Eidos Kryos’ voice emanated from Alder’s desk-bound panel display.

“Open the gate.”

Alder hung in a pendulum of indecision.

“Go on,” Straker encouraged.

He bent to the control panel. A rumbling sounded.

The enormous iron gate that secured the harbour parted and as it did the front of the vast vessel before it opened and expelled a smaller seacraft that cut across the azure expanse like an obsidian arrowhead. Swiftly it forded the watery reach and passed the vaulted arch of the gateway and moved to the barren quay where stood an armed Consortium detachment with Vogel at its head. The uniformed men raised their weapons and prepared to fire, but Vogel threw his hand out. “Hold. Let them disembark.” The men obeyed and the huge obsidian freighter grew still in the waters before the uncluttered concrete landing. The front of the vessel opened and loosed a heavy, pitch colored gangway, fifty three yards wide and one hundred yards long. Despite its considerable bulk, it touched down with the lightness of a feather.

Footfalls resounded from the opened dark.

Vogel’s men tensed.

From the shadow of the ship, Eidos Kryos emerged, garbed in lamellar sable vestments trimmed with gold. His gait unhurried. His black-gloved hands gingerly held before him, one against the other above his waist, fingers moving rhythmically, as if weaving invisible thread, his auric eyes fixed upon Devik’s skyborne fortress above the distant towers of the city-proper. To the army assembled before him, he spared no attention.

Vogel trudged to meet the man before the base of the mechanized plank.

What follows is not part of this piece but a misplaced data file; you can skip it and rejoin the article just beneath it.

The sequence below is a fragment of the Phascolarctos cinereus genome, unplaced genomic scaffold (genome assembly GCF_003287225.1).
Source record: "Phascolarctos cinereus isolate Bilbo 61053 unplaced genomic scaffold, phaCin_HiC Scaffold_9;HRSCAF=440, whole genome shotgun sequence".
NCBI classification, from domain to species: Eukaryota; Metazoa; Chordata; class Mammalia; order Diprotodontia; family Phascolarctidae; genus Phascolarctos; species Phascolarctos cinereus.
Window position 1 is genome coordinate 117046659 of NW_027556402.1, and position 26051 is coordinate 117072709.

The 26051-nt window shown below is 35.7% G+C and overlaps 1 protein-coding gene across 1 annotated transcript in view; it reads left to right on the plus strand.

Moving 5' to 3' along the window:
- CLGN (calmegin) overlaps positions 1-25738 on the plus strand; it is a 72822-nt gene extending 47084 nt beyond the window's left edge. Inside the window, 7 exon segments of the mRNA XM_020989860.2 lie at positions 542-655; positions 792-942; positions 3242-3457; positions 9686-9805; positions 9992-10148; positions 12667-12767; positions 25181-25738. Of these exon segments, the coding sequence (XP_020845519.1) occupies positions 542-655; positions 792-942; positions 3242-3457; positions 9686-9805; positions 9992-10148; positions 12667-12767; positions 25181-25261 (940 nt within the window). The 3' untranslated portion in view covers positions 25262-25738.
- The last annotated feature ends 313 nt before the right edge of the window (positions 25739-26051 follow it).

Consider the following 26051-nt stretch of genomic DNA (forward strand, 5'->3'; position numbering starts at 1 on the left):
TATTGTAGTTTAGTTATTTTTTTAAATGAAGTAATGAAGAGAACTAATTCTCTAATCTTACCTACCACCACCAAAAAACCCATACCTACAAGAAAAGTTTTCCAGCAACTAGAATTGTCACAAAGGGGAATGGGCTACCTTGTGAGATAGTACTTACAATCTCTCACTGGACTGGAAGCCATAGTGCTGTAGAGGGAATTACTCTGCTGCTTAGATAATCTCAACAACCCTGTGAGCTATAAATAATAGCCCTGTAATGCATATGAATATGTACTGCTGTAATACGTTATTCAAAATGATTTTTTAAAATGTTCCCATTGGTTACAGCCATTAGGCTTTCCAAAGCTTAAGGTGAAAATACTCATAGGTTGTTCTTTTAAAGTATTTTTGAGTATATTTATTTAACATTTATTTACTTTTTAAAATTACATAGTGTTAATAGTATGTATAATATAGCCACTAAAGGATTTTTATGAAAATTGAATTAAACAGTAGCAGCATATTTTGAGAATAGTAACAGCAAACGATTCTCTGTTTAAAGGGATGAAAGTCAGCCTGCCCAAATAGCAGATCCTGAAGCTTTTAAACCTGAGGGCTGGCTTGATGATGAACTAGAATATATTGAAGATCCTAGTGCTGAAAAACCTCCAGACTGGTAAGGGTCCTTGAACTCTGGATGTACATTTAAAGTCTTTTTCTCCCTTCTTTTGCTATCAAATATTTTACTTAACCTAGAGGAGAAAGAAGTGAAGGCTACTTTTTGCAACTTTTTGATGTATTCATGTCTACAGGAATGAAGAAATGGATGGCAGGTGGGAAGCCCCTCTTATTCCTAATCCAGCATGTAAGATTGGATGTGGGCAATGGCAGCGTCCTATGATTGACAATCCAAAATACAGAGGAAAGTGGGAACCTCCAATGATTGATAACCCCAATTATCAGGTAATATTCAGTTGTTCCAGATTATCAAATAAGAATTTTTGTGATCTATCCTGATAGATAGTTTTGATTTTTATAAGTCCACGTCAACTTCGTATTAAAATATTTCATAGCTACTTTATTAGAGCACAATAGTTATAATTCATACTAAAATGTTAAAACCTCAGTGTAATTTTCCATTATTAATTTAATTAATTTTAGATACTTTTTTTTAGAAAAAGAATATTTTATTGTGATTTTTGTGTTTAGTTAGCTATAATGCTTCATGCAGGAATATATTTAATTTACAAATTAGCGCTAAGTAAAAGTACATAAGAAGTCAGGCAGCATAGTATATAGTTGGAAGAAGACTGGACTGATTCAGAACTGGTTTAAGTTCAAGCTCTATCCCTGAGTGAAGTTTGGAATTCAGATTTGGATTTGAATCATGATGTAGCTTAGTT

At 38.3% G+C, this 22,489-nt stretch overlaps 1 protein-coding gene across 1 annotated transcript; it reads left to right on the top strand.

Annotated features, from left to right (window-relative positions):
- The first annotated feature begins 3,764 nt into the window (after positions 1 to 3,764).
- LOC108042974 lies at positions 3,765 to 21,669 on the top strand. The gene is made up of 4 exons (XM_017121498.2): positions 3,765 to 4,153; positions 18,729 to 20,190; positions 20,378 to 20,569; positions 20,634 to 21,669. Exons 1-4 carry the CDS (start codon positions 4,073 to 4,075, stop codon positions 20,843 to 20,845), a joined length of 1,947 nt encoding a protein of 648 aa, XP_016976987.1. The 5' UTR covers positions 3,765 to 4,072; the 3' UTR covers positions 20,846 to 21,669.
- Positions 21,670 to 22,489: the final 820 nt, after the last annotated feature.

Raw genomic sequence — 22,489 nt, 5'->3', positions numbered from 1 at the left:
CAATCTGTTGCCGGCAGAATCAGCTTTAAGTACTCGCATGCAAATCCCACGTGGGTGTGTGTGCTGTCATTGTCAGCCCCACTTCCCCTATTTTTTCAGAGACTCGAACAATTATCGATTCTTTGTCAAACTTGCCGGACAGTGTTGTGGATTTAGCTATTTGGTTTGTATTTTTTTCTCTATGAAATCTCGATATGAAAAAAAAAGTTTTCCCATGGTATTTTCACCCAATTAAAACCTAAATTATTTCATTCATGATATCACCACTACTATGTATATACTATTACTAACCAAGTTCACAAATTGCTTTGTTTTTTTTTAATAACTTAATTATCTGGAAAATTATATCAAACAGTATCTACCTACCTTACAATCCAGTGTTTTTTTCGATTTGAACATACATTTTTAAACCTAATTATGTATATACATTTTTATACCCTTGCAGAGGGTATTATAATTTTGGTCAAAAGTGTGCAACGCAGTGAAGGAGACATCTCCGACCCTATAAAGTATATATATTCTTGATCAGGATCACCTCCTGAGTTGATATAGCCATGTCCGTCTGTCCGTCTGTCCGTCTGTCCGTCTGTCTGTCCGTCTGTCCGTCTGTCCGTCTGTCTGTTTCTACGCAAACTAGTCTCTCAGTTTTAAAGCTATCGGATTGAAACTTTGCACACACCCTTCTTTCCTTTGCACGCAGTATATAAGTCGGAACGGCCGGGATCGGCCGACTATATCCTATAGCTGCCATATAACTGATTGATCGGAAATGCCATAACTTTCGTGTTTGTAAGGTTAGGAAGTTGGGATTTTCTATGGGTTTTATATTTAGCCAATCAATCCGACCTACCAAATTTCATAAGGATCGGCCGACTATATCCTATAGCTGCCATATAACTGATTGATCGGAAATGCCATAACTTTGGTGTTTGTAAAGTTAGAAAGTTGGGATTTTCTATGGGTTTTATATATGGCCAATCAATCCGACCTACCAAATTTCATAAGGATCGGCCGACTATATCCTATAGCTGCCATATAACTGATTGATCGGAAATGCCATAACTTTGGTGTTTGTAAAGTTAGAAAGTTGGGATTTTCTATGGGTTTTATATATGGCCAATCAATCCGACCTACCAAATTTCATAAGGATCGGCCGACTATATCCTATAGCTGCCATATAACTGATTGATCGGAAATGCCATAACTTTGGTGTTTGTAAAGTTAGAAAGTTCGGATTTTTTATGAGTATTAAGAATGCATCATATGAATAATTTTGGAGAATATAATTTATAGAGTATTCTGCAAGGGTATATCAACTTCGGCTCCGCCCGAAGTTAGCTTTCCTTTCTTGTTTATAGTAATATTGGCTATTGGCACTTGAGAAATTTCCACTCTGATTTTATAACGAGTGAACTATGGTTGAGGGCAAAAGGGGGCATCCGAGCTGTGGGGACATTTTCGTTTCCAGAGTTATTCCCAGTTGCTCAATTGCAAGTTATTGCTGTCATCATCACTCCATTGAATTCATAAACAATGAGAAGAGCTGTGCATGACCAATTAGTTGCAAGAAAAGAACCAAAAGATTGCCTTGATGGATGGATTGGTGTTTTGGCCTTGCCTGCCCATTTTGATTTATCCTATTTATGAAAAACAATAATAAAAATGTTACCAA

“Turn around. You have no authority here.”

Kryos scanned the decimated shipping yard and the flames consuming the distance. Only then did he bring his gaze to Vogel.

“Neither, it seems, do you.”

Vogel stepped forward, hands primed to draw the cutter at his waist. “I’ve authority enough to have you and all your men arrested, here and now.”

As if to mirror his opponent, Kryos walked forward until he stood only four feet before the new Commissioner.

“And this would profit you?”

“I have my orders.”

“But not your reason.”

Vogel frowned. “I’ve no desire to do you an injury.”

“Nor do I.” Kryos spread his hands. “So have your men step aside.”

“You know I can’t do that.”

“Disappointing. I was under the impression our aims aligned.”

“A false impression.”

“Much like that which I have given you.”

“What?”

There sounded an inorganic humming from above. Silvery forms descended from the glaring sky with meteoric speed and brought low the Consortium troupe. Vogel drew his cutter and leveled it at Kryos. The small panel above the grip of the weapon read “Invalid target.”

“You wax forgetful of the manufacturer of your weapons.”

Vogel cursed and swung wildly at Kryos’ impassive face with a hard right hook. The black-garbed man back-stepped and the blow went wide.